David Hasselhoff at the Berlin Wall (Getty Images)
In case you didn't know, we have David Hasselhoff to thank for the falling of the Berlin Wall in 1989. Still, the "Baywatch" star doesn't want to see the final fragment of the border between the former East and West Germany go down.
You see, back in the late 1980s, The Hoff had a huge hit in Germany – "Looking for Freedom" – and, on New Year's Eve leading into 1989, he stood atop the wall and performed for the divided country. After eight weeks burning up the pop charts, the song became the soundtrack to the revolution that eventually reunited East and West.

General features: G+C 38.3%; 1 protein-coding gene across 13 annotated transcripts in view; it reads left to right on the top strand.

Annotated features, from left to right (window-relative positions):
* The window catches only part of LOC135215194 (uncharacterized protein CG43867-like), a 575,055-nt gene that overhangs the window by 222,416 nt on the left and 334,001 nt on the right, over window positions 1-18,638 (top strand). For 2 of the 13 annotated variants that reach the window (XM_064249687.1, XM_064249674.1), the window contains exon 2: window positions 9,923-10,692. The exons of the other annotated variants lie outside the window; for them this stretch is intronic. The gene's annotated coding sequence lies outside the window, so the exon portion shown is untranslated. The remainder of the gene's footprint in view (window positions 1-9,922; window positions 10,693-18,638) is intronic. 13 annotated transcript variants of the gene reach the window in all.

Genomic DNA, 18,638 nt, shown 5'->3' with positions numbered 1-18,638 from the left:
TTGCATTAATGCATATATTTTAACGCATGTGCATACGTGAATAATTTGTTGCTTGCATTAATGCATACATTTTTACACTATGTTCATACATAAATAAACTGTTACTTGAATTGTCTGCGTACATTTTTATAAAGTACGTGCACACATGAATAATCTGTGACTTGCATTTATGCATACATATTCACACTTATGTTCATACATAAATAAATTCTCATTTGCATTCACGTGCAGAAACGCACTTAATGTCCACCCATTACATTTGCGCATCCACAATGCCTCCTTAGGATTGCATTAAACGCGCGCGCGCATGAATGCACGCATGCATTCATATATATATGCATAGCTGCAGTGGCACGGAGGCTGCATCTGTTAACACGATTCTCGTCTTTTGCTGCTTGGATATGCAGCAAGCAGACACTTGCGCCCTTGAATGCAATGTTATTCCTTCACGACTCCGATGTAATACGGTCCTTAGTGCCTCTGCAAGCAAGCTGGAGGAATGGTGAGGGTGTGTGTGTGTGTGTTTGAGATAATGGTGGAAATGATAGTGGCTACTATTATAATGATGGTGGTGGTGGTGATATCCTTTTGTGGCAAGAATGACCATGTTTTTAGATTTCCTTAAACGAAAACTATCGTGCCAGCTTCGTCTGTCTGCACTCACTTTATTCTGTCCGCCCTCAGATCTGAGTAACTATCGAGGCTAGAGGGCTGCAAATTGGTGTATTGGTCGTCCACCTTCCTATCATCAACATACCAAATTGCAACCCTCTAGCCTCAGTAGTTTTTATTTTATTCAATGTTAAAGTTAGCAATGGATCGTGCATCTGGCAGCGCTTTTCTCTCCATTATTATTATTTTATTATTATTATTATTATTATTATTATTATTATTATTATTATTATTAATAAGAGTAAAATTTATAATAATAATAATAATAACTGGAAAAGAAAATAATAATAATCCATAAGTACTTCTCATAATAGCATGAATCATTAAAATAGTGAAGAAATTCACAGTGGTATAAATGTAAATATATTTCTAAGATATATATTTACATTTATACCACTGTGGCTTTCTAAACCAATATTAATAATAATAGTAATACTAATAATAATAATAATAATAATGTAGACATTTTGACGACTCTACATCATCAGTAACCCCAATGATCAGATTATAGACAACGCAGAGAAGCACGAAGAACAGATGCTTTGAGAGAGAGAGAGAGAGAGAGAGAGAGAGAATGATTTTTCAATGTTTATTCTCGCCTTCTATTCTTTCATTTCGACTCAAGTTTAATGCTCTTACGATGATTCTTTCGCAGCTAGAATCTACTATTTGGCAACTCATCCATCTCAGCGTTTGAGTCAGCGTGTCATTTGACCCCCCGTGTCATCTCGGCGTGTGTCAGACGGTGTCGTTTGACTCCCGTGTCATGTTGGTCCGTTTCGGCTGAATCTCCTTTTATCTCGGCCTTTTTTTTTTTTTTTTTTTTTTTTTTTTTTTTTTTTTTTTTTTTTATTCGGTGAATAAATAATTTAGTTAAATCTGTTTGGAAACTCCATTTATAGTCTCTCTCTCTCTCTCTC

Despite having talked about his role in that moment in history for years, the star showed rare humility in discussing it on Sunday.
"I didn't realize the significance of 'Looking for Freedom' in East Germany until a few months ago," Hasselhoff said from the East Side Gallery, a 3/4-mile stretch of wall, on Sunday. "On my last tour, there were thousands of Germans holding up signs saying, 'We love you, thank you for Mauerfall [the fall of the wall].'"
Nearly 25 years after the historic event, the Knight Rider himself is campaigning to preserve the remnants of that mural-covered wall, which is being threatened by developers wishing to knock it down for luxury apartment buildings.
"This last piece of the wall is really sacred, it's the last memorial to the people who died and to the perseverance of freedom," he said while comparing plans to remove part of the wall to destroying the September 11 memorial at Ground Zero in New York City.
The 60-year-old star also promised that if talks continue, "we'll come back with a huge concert and really rock Berlin."
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